Sketches From The Life of Paul
by Ellen G. White
Chapter 14: Trials and Victories of Paul
For upwards of three years, Ephesus was the center of Paul's work. A flourishing church was raised up here, and from this city the gospel spread throughout the province of Asia, among both Jews and Gentiles.
The apostle had for some time contemplated another missionary journey. He desired again to visit the churches in Macedonia and Achaia, and after spending some time at Corinth, to go to Jerusalem, after which he hopedostle had for some time contemplated another missionary journey. He desired again to visit the churches in Macedonia and Achaia, and after spending sstle had for some time contemplated another missionary journey. He desired again to visit the churches in Macedonia and Achaia, and after spending sstle had for some time contemplated another missionary journey. He desired again to visit the churches in Macedonia and Achaia, and after spending sto preach the gospel at Rome. In pursuance of his plan, he sent Timothy and Erastus before him into Macedonia; but feeling that the cause in Ephesus still [p. 141] demanded his presence, he decided to remain till after Pentecost. An event soon occurred, however, which hastened his departure.
The month of May was specially devoted to the worship of the goddess of Ephesus. The universal honor in which this deity was held, the magnificence of her temple and her worship, attracted an immense concourse of people from all parts of the province of Asia. Throughout the entire month the festivities were conducted with the utmost pomp and splendor. The gods were represented by persons chosen for the purpose, who were regarded as objects of worship, and were honored by processions, sacrifices, and libations. Musical contests, the feats of athletes, and the fierce combats of men and beasts, drew admiring crowds to the vast theaters. The officers chosen to conduct this grand celebration were the men of highest distinction in the chief cities of Asia. They were also persons of vast wealth, for in return for the honor of their position, they were expected to defray the entire expense of the occasion. The whole city was a scene of brilliant display and wild revelry. Imposing processions swept to the grand temple. The air rung with sounds of joy. The people gave themselves up to feasting, drunkenness, and the vilest debauchery.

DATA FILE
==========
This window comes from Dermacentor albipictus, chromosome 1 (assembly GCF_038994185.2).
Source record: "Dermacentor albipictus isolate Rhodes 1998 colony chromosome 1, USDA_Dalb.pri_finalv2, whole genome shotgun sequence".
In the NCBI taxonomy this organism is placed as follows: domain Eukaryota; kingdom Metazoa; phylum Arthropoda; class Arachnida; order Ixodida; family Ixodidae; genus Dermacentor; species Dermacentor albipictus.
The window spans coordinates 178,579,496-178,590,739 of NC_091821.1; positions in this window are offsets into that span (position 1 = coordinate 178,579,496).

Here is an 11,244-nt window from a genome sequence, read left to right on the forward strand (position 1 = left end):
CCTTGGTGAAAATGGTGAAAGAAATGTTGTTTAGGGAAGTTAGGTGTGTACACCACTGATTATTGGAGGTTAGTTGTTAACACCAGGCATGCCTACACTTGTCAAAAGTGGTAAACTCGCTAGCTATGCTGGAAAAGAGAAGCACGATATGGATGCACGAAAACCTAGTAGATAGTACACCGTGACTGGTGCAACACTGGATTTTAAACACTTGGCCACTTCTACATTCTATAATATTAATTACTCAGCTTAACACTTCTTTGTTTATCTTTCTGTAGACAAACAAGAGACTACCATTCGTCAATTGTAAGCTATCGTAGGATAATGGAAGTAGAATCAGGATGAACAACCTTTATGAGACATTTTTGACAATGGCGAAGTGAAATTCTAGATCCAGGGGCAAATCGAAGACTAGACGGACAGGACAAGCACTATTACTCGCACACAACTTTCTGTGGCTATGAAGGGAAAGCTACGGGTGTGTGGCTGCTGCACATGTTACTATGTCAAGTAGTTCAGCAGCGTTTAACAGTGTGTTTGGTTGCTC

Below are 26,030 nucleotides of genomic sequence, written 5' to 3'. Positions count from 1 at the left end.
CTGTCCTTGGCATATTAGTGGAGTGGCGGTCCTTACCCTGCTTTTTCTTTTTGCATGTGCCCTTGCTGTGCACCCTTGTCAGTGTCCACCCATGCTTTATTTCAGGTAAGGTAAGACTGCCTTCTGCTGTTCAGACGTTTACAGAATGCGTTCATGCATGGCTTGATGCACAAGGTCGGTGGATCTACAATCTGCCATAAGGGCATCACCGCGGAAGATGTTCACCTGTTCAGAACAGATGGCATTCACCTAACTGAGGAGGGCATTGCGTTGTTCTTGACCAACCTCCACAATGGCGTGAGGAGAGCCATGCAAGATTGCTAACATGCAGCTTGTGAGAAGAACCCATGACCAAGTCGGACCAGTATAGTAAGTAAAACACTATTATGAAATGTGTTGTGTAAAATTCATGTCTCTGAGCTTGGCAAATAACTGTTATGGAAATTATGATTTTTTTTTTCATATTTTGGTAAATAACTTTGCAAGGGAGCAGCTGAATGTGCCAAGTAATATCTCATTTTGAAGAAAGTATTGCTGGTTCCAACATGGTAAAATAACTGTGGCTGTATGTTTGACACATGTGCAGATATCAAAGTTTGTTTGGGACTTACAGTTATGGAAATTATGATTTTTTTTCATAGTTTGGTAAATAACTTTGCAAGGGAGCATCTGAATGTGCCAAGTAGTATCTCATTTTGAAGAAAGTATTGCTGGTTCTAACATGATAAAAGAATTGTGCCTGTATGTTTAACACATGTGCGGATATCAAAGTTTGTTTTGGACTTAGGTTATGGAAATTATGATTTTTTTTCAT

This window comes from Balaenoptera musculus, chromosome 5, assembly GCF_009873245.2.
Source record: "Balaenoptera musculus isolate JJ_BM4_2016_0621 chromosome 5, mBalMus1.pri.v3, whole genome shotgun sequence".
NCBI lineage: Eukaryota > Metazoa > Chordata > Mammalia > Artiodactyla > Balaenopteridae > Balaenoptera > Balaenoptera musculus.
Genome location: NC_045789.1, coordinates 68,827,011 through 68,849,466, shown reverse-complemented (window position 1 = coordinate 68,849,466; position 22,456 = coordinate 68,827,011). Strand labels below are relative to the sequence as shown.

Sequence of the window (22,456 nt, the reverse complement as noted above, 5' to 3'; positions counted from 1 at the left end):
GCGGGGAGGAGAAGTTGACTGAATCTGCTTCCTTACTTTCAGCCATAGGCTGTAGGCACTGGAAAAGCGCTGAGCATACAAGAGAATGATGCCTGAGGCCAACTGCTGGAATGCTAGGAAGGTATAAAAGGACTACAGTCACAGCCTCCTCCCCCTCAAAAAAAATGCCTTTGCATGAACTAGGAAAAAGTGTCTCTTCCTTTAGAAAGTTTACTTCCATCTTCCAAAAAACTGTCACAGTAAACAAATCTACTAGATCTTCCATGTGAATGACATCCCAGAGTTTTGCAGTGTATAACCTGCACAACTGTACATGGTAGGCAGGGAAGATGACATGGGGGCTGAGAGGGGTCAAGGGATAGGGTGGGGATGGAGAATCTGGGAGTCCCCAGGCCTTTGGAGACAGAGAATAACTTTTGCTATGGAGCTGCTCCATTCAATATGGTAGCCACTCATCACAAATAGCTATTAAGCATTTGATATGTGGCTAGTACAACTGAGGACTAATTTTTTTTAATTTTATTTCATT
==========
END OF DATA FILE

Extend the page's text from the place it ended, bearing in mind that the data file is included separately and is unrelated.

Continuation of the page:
This gala season was a trying occasion to the disciples who had newly come to the faith. The company of believers who met in the school of Tyrannus were an inharmonious note in the festive chorus. Ridicule, reproach, and insult were freely heaped upon them. By the labors of Paul at Ephesus, the heathen worship had received a telling blow. There was a perceptible [p. 142] falling-off in attendance at the national festival, and in the enthusiasm of the worshipers. The influence of his teachings extended far beyond the actual converts to the faith. Many who had not openly accepted the new doctrines, became so far enlightened as to lose all confidence in heathen gods. The presence of Paul in the city called special attention to this fact, and curses loud and deep were uttered against him.